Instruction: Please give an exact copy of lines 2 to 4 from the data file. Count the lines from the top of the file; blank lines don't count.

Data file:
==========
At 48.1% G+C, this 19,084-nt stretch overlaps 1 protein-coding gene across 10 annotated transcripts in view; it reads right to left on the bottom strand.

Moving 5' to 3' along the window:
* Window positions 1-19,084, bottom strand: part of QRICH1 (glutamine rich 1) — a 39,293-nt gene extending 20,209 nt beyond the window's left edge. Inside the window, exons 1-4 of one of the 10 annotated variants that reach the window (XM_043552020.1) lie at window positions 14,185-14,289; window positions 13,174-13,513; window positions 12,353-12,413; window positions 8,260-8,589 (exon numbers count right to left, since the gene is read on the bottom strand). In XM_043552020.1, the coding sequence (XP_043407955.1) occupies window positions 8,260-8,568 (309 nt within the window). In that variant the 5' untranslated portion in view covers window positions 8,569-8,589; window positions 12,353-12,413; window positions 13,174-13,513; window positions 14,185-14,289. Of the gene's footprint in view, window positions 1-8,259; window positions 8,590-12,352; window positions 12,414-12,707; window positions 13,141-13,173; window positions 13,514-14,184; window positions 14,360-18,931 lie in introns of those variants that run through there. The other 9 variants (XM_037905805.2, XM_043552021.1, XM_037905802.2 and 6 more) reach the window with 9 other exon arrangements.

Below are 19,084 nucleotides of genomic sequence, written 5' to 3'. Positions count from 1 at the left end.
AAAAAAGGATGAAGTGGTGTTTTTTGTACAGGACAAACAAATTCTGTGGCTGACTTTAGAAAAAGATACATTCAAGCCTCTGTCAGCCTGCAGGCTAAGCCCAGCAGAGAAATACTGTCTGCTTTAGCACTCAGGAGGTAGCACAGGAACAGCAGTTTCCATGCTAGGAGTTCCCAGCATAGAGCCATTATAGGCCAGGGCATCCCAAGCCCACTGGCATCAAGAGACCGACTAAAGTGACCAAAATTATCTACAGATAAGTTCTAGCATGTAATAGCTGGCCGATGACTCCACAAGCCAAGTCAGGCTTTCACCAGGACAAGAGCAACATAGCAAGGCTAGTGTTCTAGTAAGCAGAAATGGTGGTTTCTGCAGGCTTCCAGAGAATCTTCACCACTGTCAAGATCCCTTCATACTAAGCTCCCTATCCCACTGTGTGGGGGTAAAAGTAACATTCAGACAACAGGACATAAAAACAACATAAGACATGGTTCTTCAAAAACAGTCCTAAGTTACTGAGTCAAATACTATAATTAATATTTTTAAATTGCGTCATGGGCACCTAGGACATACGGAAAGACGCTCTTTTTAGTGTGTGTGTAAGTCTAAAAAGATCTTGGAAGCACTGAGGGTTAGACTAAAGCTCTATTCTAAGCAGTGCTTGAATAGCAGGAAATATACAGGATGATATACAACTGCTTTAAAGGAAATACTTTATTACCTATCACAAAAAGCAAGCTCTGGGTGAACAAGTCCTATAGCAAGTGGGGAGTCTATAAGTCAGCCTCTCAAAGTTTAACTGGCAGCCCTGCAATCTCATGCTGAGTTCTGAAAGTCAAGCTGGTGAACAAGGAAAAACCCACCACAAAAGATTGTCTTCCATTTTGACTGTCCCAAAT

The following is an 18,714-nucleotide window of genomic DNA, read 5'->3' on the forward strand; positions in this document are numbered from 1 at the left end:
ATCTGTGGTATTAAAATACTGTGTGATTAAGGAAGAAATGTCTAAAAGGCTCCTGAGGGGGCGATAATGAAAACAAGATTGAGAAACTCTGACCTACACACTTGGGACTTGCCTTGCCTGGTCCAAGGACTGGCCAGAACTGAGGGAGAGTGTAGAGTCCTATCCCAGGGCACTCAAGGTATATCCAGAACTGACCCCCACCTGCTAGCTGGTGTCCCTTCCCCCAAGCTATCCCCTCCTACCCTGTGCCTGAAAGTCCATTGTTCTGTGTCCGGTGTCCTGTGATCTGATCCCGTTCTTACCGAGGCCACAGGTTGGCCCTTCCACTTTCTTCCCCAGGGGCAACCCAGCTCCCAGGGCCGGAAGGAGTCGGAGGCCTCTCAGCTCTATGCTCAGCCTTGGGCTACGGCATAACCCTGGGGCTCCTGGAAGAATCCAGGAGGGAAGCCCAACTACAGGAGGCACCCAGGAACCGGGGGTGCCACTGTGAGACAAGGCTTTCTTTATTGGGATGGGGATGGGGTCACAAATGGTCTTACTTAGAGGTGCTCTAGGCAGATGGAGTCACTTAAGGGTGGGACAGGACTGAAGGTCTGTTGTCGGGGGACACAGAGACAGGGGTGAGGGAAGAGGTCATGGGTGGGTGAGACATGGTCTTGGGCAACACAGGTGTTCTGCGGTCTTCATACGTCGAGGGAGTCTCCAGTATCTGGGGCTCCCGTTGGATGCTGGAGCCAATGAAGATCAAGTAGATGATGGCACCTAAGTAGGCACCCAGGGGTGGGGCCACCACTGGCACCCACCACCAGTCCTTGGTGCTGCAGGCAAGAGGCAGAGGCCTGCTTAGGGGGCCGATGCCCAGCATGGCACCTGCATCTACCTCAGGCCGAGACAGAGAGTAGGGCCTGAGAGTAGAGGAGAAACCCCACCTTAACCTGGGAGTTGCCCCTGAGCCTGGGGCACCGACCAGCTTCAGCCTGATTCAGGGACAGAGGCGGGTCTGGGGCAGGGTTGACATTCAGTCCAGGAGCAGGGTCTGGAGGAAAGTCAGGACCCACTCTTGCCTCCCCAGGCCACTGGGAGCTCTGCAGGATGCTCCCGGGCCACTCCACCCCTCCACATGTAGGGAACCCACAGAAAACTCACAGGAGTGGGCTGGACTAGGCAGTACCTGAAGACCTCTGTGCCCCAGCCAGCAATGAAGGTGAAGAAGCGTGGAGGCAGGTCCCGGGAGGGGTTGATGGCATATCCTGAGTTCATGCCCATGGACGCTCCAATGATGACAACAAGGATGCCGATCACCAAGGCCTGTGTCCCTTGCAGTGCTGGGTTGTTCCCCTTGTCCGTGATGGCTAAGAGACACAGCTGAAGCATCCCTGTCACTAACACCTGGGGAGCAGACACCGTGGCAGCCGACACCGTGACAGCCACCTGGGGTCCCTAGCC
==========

Moving 5' to 3' along the window:
* Window positions 1-19,084, bottom strand: part of QRICH1 (glutamine rich 1) — a 39,293-nt gene extending 20,209 nt beyond the window's left edge. Inside the window, exons 1-4 of one of the 10 annotated variants that reach the window (XM_043552020.1) lie at window positions 14,185-14,289; window positions 13,174-13,513; window positions 12,353-12,413; window positions 8,260-8,589 (exon numbers count right to left, since the gene is read on the bottom strand). In XM_043552020.1, the coding sequence (XP_043407955.1) occupies window positions 8,260-8,568 (309 nt within the window). In that variant the 5' untranslated portion in view covers window positions 8,569-8,589; window positions 12,353-12,413; window positions 13,174-13,513; window positions 14,185-14,289. Of the gene's footprint in view, window positions 1-8,259; window positions 8,590-12,352; window positions 12,414-12,707; window positions 13,141-13,173; window positions 13,514-14,184; window positions 14,360-18,931 lie in introns of those variants that run through there. The other 9 variants (XM_037905805.2, XM_043552021.1, XM_037905802.2 and 6 more) reach the window with 9 other exon arrangements.

Below are 19,084 nucleotides of genomic sequence, written 5' to 3'. Positions count from 1 at the left end.